WASHINGTON — House Speaker Nancy Pelosi is acting swiftly to launch a new investigation of the violent Jan. 6 attack on the U.S. Capitol, choosing a diverse slate of eight lawmakers — one from the opposing party — to serve on a select committee with subpoena power.
Republicans have the chance to recommend five additional members, but it's unclear whether they will do so. House Minority Leader Kevin McCarthy, who could be called to testify about a conversation with former President Donald Trump as the attack unfolded, has not committed to any appointments.
All but two Republicans voted against creating the committee in a vote Wednesday. Pelosi made one of the two Republicans — Liz Cheney of Wyoming, an unsparing critic of Trump — one of her appointments to the panel.
A look at eight lawmakers who have been appointed to the committee so far:
REP. BENNIE THOMPSON, D-MISS.
Thompson is chairman of the House Homeland Security Committee and will be leading the Jan. 6 select committee. Serving his 14th full term in office, he is the only Democratic member of Mississippi's congressional delegation. He was a teacher before entering local politics, serving as a mayor and country supervisor, which served as a springboard to the House. He says the committee will focus on delivering a “definitive accounting of the attack — an undertaking so vital to guarding against future attacks."
REP. ZOE LOFGREN, D-CALIF.
Lofgren is chairwoman of the Committee on House Administration, which has oversight of the U.S. Capitol Police. She has been a member of the House since 1995 and is an immigration attorney and immigration law professor who participated in the impeachment process for three presidents — Trump, Bill Clinton and Richard Nixon, the latter as a congressional staffer. She said making the Capitol safer is not a substitute for what happened on Jan. 6th: She said: “Who paid for it? How was it organized? We need to find that out to keep the country safe."
REP. ADAM SCHIFF, D-CALIF.
Schiff is chairman of the House Intelligence committee and best known as the leader and public face of Trump's first impeachment for his actions involving Ukraine. He has served in the House for two decades and prior to entering Congress served as an assistant U.S. attorney in Los Angeles and as a state senator. He expressed dismay on Twitter that only two House Republicans voted for the select committee: “An attack on the Capitol. The Article I branch of our government. Our temple of democracy. If Republicans won’t support that, what will they support? Only what Trump wants.”
REP. LIZ CHENEY, R-WYO.
The daughter of former Vice President Dick Cheney is so far the lone Republican on the new committee. She is one of 10 House Republicans who voted to impeach Trump over the insurrection at the Capitol, saying he “lit the flame” that ignited the attack. She has only amplified her criticism of Trump since then, angering colleagues who voted to remove her from a leadership position. She took time to visit law enforcement officers and families on Wednesday in the House galleries while lawmakers debated whether to form the committee. She says what happened on Jan. 6. can never be allowed to happen again. “Those who are responsible for the attack need to be held accountable and this select committee will fulfill that responsibility in a professional, expeditious, and non-partisan manner."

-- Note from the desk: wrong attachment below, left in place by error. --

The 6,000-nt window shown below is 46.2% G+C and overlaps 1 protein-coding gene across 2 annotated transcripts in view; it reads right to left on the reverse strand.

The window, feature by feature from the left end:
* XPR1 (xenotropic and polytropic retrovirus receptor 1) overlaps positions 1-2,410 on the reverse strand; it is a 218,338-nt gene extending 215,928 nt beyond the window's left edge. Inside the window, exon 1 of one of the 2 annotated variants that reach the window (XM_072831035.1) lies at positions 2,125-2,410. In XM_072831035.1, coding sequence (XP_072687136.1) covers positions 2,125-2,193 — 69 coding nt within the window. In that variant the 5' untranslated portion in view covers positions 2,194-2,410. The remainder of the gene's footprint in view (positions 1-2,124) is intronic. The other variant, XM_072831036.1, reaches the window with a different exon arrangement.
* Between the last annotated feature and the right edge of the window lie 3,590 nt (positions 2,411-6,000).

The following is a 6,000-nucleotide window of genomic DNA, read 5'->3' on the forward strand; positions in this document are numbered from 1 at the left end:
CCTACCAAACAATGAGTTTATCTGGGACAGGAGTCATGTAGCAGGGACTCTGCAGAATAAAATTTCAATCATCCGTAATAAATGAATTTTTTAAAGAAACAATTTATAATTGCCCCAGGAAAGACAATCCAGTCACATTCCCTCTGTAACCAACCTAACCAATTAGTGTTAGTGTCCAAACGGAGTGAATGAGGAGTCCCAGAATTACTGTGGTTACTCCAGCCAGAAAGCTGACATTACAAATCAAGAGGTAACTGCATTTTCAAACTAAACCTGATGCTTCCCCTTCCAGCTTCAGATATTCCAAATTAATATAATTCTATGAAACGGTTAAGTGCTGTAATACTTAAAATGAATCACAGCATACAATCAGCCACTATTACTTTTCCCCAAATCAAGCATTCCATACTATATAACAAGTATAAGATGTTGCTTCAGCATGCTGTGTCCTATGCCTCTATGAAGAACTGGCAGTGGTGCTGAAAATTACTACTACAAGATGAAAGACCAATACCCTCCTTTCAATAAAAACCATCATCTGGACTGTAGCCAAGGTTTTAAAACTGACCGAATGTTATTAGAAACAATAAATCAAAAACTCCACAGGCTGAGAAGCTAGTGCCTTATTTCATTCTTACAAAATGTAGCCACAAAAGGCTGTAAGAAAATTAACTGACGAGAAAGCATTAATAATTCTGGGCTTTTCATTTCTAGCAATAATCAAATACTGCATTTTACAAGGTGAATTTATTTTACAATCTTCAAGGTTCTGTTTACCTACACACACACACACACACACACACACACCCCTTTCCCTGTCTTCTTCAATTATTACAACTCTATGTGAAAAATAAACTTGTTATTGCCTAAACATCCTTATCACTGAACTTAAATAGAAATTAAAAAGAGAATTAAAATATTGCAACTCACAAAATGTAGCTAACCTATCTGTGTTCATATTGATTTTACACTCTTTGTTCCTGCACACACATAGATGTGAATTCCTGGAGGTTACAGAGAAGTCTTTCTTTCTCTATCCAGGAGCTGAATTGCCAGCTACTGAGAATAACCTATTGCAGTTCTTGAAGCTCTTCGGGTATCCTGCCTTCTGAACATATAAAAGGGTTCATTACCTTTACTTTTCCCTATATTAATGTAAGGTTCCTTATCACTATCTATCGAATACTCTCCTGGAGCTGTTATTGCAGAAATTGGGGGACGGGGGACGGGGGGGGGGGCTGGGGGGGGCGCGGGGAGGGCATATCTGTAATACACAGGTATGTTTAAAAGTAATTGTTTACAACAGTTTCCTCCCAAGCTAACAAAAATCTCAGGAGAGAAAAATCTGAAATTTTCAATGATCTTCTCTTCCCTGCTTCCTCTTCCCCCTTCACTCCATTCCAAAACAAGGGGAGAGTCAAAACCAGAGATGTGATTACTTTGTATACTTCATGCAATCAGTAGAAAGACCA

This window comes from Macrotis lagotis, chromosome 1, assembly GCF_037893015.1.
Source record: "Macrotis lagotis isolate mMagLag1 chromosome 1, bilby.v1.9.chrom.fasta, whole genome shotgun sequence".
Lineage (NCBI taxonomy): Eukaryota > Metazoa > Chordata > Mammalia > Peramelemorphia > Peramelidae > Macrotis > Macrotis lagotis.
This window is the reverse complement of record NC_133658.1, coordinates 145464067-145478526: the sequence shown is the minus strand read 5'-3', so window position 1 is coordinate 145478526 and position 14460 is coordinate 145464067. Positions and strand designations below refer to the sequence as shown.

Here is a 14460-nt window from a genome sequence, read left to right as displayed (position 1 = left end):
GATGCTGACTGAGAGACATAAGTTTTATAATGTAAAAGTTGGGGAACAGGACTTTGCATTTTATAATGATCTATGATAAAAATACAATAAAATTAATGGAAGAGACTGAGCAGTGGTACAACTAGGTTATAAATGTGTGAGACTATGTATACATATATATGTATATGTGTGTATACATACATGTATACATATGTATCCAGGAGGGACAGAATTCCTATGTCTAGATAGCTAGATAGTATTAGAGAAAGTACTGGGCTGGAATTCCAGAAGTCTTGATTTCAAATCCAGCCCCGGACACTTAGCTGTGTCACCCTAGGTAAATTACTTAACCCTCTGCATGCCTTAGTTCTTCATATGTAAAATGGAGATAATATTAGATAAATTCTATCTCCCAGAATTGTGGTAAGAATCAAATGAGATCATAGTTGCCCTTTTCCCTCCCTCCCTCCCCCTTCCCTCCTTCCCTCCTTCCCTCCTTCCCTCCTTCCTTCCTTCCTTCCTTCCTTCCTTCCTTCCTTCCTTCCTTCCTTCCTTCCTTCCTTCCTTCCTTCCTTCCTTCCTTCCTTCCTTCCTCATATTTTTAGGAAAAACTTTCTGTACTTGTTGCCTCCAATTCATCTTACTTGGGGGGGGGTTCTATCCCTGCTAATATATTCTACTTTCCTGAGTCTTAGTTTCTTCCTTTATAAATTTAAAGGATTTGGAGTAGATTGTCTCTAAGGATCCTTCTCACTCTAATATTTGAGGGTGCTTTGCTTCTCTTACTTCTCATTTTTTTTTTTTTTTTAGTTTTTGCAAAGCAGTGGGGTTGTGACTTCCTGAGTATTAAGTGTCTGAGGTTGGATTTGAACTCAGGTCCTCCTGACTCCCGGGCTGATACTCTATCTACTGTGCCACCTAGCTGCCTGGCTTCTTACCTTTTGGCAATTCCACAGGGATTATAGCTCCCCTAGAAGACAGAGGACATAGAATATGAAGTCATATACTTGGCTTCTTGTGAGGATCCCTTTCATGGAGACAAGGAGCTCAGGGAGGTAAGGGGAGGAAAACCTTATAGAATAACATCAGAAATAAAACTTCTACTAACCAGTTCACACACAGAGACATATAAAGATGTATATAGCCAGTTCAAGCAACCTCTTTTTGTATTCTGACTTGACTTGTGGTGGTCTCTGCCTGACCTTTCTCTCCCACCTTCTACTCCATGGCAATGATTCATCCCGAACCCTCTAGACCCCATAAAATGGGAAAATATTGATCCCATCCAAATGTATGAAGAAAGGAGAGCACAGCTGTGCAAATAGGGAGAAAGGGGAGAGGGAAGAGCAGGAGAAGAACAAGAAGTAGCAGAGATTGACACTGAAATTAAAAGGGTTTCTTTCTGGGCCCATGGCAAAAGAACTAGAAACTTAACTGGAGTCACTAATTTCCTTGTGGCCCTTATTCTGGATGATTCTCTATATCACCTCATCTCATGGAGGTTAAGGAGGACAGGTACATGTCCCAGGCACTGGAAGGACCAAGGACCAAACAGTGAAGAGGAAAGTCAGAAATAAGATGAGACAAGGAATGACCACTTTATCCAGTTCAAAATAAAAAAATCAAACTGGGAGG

REP. JAMIE RASKIN, D-MD.
Raskin is serving his third term representing a district adjacent to Washington. He served as a professor of constitutional law at American University’s Washington College of Law for more than 25 years and was the lead prosecution lawyer in Trump's second impeachment trial. In a memorable presentation, he recalled for senators how he was at the Capitol on Jan. 6 with his daughter and son-in-law when Trump supporters broke into the building. He fought back tears as he told senators how he had promised his daughter her next trip would be better and she replied: “Dad, I don’t want to come back to the Capitol." The siege of the Capitol came just days after Raskin's 25-year-old son, Tommy, took his own life.
REP. ELAINE LURIA, D-VA.
Luria has only been in Congress since 2019, but held many weighty responsibilities before then, serving two decades in the Navy and retiring at the rank of commander. She served at sea on six ships, deployed to the Middle East and culminated her career by commanding a combat-ready unit of 400 sailors. She represents a swing district with a large military and veterans population along the Virginia coast.
REP. PETE AGUILAR, D-CALIF.
Aguilar is serving his fourth term in the House and now holds the No. 6 position in House Democratic leadership. He is a former mayor who now serves on the House Administration and Appropriations committees. “Everyone touched by Jan. 6 deserves to find the truth of what transpired, what led up to it, and how we can protect our democracy moving forward,” Aguilar said Thursday.
REP. STEPHANIE MURPHY, D-FLA.
Murphy is a former national security specialist at the Defense Department now serving her third term in Congress. She worked on a wide range of security issues: counterterrorism, foreign military relations, strategic planning for the department and more. She is the first Vietnamese-American woman elected to Congress. After her appointment to the select committee, she recalled that her family fled Vietnam when she was a baby. “We were rescued by the U.S. Navy and given refuge in America," she said. “I love this country beyond words." She added: "To see the citadel of American democracy assaulted is a reminder that our democracy is not self-sustaining. It needs to be preserved and protected by American patriots of every political stripe.”